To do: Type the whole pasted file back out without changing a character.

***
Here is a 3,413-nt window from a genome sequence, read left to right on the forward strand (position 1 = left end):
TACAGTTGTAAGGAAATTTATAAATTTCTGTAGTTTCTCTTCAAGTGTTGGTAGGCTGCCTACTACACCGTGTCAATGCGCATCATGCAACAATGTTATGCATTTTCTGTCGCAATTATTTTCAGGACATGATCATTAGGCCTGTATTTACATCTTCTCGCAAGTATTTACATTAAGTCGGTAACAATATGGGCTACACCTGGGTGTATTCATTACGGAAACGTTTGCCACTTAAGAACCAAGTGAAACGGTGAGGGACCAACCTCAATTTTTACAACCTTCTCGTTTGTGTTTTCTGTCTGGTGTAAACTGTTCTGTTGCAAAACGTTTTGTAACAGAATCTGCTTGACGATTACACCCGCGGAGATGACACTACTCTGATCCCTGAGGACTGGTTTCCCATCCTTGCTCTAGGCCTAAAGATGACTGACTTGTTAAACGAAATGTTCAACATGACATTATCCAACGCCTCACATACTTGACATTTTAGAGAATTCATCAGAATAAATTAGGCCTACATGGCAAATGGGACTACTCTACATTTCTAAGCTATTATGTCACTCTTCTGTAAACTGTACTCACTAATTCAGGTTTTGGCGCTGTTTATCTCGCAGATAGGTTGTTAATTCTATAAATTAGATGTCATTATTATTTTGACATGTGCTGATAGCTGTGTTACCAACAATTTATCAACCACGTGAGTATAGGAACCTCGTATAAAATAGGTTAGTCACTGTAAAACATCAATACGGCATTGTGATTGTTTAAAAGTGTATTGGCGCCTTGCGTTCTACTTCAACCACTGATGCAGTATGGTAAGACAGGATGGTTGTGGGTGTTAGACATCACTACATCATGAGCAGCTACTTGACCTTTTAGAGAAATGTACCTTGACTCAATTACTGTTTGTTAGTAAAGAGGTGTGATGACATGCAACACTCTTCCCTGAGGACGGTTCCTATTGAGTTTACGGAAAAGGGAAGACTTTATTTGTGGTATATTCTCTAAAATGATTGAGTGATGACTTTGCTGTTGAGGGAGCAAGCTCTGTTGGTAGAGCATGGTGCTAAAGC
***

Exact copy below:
Here is a 3,413-nt window from a genome sequence, read left to right on the forward strand (position 1 = left end):
TACAGTTGTAAGGAAATTTATAAATTTCTGTAGTTTCTCTTCAAGTGTTGGTAGGCTGCCTACTACACCGTGTCAATGCGCATCATGCAACAATGTTATGCATTTTCTGTCGCAATTATTTTCAGGACATGATCATTAGGCCTGTATTTACATCTTCTCGCAAGTATTTACATTAAGTCGGTAACAATATGGGCTACACCTGGGTGTATTCATTACGGAAACGTTTGCCACTTAAGAACCAAGTGAAACGGTGAGGGACCAACCTCAATTTTTACAACCTTCTCGTTTGTGTTTTCTGTCTGGTGTAAACTGTTCTGTTGCAAAACGTTTTGTAACAGAATCTGCTTGACGATTACACCCGCGGAGATGACACTACTCTGATCCCTGAGGACTGGTTTCCCATCCTTGCTCTAGGCCTAAAGATGACTGACTTGTTAAACGAAATGTTCAACATGACATTATCCAACGCCTCACATACTTGACATTTTAGAGAATTCATCAGAATAAATTAGGCCTACATGGCAAATGGGACTACTCTACATTTCTAAGCTATTATGTCACTCTTCTGTAAACTGTACTCACTAATTCAGGTTTTGGCGCTGTTTATCTCGCAGATAGGTTGTTAATTCTATAAATTAGATGTCATTATTATTTTGACATGTGCTGATAGCTGTGTTACCAACAATTTATCAACCACGTGAGTATAGGAACCTCGTATAAAATAGGTTAGTCACTGTAAAACATCAATACGGCATTGTGATTGTTTAAAAGTGTATTGGCGCCTTGCGTTCTACTTCAACCACTGATGCAGTATGGTAAGACAGGATGGTTGTGGGTGTTAGACATCACTACATCATGAGCAGCTACTTGACCTTTTAGAGAAATGTACCTTGACTCAATTACTGTTTGTTAGTAAAGAGGTGTGATGACATGCAACACTCTTCCCTGAGGACGGTTCCTATTGAGTTTACGGAAAAGGGAAGACTTTATTTGTGGTATATTCTCTAAAATGATTGAGTGATGACTTTGCTGTTGAGGGAGCAAGCTCTGTTGGTAGAGCATGGTGCTAAAGC